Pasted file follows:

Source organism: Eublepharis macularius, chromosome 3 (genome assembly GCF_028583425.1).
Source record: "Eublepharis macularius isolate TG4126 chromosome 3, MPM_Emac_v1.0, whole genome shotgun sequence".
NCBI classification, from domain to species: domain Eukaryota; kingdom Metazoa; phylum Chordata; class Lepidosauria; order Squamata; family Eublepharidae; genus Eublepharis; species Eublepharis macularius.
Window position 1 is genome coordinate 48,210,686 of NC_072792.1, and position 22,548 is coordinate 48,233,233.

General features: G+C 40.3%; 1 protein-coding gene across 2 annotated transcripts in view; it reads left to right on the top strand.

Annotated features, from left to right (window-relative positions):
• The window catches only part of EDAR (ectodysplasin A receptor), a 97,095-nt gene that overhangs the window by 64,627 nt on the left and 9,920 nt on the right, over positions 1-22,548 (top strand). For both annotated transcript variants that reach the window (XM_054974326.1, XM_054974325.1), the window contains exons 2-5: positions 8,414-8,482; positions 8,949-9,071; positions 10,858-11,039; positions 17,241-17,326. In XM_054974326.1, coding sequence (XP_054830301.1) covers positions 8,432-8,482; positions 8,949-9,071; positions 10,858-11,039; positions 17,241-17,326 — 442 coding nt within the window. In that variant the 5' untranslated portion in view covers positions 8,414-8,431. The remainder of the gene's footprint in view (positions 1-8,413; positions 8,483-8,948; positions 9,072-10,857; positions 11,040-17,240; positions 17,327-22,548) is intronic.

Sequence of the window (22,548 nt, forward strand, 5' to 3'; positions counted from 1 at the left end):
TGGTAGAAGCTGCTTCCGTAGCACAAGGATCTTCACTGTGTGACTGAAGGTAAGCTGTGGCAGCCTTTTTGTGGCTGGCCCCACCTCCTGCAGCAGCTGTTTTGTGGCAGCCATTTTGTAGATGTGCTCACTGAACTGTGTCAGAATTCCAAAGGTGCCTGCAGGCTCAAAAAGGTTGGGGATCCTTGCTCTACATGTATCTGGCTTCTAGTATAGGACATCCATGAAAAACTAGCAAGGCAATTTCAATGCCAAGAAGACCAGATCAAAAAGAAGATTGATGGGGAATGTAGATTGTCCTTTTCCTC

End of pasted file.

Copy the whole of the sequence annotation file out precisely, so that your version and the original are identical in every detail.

Source organism: Eublepharis macularius, chromosome 3 (genome assembly GCF_028583425.1).
Source record: "Eublepharis macularius isolate TG4126 chromosome 3, MPM_Emac_v1.0, whole genome shotgun sequence".
NCBI classification, from domain to species: domain Eukaryota; kingdom Metazoa; phylum Chordata; class Lepidosauria; order Squamata; family Eublepharidae; genus Eublepharis; species Eublepharis macularius.
Window position 1 is genome coordinate 48,210,686 of NC_072792.1, and position 22,548 is coordinate 48,233,233.

General features: G+C 40.3%; 1 protein-coding gene across 2 annotated transcripts in view; it reads left to right on the top strand.

Annotated features, from left to right (window-relative positions):
• The window catches only part of EDAR (ectodysplasin A receptor), a 97,095-nt gene that overhangs the window by 64,627 nt on the left and 9,920 nt on the right, over positions 1-22,548 (top strand). For both annotated transcript variants that reach the window (XM_054974326.1, XM_054974325.1), the window contains exons 2-5: positions 8,414-8,482; positions 8,949-9,071; positions 10,858-11,039; positions 17,241-17,326. In XM_054974326.1, coding sequence (XP_054830301.1) covers positions 8,432-8,482; positions 8,949-9,071; positions 10,858-11,039; positions 17,241-17,326 — 442 coding nt within the window. In that variant the 5' untranslated portion in view covers positions 8,414-8,431. The remainder of the gene's footprint in view (positions 1-8,413; positions 8,483-8,948; positions 9,072-10,857; positions 11,040-17,240; positions 17,327-22,548) is intronic.

Sequence of the window (22,548 nt, forward strand, 5' to 3'; positions counted from 1 at the left end):
TGGTAGAAGCTGCTTCCGTAGCACAAGGATCTTCACTGTGTGACTGAAGGTAAGCTGTGGCAGCCTTTTTGTGGCTGGCCCCACCTCCTGCAGCAGCTGTTTTGTGGCAGCCATTTTGTAGATGTGCTCACTGAACTGTGTCAGAATTCCAAAGGTGCCTGCAGGCTCAAAAAGGTTGGGGATCCTTGCTCTACATGTATCTGGCTTCTAGTATAGGACATCCATGAAAAACTAGCAAGGCAATTTCAATGCCAAGAAGACCAGATCAAAAAGAAGATTGATGGGGAATGTAGATTGTCCTTTTCCTC